Who We Are
Trees Please Winnipeg Coalition represents citizens from Winnipeg neighbourhoods, residents’ associations and various organizations working together to call attention to our urban forest crisis and the need for sustainable investment strategies for urban forests.
If you would like to join Trees Please Winnipeg Coalition, or link to the people from your neighbourhood who are involved, please email treespleasecoalition [at] gmail.com
Participation from citizens from these neighbourhoods and residents’ associations:
- Armstrong’s Point Association Tree Committee
- Balmoral Spence Residents Association
- Fort Richmond Residents
- Friends of Kildonan Park
- Friends of Peanut Park (Crescentwood)
- Glenelm Neighbourhood Association
- Glenwood Neighbourhood Association
- Kingston Crescent Residents
- North Valour Road Residents
- Norwood Flats Resident Association
- River Park South Community Association
- South St Boniface Residents Association
- South Valour Road Residents
- Southdale and Area Group
- St John’s Residents’ Association
- West End Residents Group
- West End-St. James’ Residents
- West Kildonan
- Wolseley Residents Association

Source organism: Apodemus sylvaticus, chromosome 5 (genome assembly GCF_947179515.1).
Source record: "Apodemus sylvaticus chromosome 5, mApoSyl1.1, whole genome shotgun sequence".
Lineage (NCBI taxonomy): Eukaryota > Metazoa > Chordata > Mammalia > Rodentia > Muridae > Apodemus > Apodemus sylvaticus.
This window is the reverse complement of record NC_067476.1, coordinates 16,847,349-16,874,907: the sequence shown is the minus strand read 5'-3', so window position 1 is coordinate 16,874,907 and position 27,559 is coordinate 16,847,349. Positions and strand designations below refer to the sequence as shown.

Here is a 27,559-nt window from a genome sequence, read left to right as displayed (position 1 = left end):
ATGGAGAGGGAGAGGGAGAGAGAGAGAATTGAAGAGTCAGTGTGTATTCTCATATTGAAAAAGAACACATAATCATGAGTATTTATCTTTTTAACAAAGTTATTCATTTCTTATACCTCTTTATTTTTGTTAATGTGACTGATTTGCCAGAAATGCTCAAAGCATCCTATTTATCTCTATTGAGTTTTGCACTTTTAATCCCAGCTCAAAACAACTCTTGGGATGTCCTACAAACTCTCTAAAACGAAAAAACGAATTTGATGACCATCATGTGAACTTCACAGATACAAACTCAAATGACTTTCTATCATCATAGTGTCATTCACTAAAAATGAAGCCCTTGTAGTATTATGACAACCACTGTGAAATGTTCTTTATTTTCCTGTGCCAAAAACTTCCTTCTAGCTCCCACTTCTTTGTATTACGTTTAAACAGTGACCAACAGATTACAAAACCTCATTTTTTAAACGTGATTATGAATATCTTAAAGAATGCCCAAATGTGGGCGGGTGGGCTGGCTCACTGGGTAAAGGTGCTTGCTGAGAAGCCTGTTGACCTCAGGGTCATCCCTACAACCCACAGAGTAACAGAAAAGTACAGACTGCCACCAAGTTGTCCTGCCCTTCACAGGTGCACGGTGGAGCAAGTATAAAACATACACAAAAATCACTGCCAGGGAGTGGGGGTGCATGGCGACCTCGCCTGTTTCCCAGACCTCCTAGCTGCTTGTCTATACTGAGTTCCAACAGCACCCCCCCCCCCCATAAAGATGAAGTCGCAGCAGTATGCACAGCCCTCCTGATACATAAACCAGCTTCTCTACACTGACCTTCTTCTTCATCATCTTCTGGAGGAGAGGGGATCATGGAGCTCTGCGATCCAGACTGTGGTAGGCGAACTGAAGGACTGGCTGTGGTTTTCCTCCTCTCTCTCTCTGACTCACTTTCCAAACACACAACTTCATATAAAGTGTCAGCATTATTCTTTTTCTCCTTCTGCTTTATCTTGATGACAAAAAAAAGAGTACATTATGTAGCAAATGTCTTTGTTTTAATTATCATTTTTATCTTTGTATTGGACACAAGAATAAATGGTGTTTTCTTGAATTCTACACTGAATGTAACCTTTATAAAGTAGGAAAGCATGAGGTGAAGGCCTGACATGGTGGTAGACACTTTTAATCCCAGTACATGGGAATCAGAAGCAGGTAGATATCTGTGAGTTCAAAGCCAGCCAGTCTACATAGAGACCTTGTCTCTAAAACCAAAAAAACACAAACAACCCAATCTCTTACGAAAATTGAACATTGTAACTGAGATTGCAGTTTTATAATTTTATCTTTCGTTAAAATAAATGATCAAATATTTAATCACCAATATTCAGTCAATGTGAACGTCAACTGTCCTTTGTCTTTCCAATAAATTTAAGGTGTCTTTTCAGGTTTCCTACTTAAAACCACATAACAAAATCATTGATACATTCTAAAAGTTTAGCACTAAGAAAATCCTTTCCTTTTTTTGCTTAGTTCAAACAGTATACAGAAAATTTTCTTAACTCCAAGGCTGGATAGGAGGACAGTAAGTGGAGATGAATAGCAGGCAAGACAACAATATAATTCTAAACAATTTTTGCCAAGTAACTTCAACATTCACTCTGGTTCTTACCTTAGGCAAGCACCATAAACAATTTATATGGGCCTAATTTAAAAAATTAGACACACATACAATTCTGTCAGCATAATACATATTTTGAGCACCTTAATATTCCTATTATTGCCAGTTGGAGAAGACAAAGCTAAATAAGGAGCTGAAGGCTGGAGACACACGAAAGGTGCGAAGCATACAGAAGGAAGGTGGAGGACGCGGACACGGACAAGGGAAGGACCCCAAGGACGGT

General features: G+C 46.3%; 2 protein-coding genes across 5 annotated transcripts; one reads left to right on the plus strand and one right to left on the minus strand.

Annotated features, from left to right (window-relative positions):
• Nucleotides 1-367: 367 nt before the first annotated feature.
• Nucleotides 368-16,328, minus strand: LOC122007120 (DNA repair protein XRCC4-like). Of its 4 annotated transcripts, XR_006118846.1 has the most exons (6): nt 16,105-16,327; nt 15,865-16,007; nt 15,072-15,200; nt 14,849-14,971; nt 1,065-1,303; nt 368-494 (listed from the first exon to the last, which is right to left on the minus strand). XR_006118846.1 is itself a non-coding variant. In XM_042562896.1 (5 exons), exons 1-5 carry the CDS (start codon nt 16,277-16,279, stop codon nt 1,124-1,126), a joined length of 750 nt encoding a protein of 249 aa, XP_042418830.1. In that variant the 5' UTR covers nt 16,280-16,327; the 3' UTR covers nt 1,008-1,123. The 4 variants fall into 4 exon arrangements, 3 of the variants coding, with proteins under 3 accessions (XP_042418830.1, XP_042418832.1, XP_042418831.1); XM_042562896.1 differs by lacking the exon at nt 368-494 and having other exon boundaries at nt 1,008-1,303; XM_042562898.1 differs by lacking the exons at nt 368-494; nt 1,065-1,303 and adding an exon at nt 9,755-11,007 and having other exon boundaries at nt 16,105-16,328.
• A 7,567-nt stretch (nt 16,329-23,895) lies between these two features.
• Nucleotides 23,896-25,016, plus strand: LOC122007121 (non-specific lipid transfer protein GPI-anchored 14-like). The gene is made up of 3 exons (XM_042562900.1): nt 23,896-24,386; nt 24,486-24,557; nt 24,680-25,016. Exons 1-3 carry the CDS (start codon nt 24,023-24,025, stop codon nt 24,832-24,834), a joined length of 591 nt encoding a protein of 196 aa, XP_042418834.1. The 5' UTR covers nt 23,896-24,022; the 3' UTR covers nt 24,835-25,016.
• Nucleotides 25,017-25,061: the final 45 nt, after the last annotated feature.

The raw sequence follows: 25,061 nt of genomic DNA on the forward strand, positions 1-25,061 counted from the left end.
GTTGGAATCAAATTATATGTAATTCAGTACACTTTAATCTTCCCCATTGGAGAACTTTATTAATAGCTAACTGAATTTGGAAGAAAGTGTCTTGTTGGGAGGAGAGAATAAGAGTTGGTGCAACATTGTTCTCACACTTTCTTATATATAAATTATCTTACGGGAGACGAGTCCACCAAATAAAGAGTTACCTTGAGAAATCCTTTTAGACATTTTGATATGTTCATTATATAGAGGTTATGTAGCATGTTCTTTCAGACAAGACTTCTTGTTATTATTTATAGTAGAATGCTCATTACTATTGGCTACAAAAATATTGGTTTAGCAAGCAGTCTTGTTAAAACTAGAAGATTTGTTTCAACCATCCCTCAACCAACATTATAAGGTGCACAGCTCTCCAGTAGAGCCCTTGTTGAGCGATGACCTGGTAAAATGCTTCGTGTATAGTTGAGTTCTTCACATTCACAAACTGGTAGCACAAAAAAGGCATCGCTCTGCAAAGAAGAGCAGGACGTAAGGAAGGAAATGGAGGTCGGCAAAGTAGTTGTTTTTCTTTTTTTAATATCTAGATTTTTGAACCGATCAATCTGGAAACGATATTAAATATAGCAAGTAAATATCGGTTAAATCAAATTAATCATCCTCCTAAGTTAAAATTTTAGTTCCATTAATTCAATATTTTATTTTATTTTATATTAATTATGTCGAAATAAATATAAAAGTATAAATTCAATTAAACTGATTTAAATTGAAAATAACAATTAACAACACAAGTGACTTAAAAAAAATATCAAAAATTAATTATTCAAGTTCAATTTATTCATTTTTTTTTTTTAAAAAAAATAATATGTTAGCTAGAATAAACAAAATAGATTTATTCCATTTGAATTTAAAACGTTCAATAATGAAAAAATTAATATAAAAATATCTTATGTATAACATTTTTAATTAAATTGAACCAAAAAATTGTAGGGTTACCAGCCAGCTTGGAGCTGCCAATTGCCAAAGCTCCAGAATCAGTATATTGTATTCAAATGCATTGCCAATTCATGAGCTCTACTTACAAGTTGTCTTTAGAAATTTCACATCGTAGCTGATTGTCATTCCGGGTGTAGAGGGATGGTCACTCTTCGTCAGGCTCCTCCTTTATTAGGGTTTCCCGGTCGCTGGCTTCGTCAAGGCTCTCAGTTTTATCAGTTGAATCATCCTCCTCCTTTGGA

Local participating organizations:
- Bishop Grandin Greenway
- Chalmers Neighbourhood Renewal Corp.
- Coalition to Save The Lemay Forest
- Friends of Fisher Park
- Friends of the Harte Trail
- Manitoba Eco-Network
- Manitoba Urban Forest Council
- OURS Winnipeg
- Save Our Seine
- Sustainable South Osborne Community Co-op
- Transcona Trails
- Trees Winnipeg
- Wildwood Heritage and Conservation Committee
- David Suzuki Foundation
- Ontario Urban Forest Council
- LEAF Ontario
- Reforest London
- Green Ventures
- Oakvillegreen Conservation Association Inc.
Our Roots: How the Trees Please Winnipeg Coalition Began
Spurred on by a drastic loss of boulevard trees in front of their homes, members of the Glenelm Neighbourhood Association and their neighbours got together to learn about tree loss and tree planting. Their city councillor, Jason Schreyer, supported a tree planting project by advocating for city funds.
“We were so excited to get trees in the ground and replace those lost in our neighbourhood”, says Lisa Forbes, a member of the grassroots Trees Please Winnipeg Coalition. “However the urban forest is our entire city, not just our few blocks, so, with the city budget process coming in winter 2019 we just made some cold calls to neighbourhood associations and said “‘Wanna talk trees?”
It turns out, yes, we sure did! In short course, a groundswell of 15 grassroots neighbourhood associations, community, and environmental groups lobbied the City of Winnipeg for the 2020 budget. We were instrumental in increasing the trees budget that year, and then – we were off and running!
Today, our loose collection of residents and groups continue to watch for opportunities to raise the alarm about our urban forest crisis, and look to all levels of government to invest for the long term.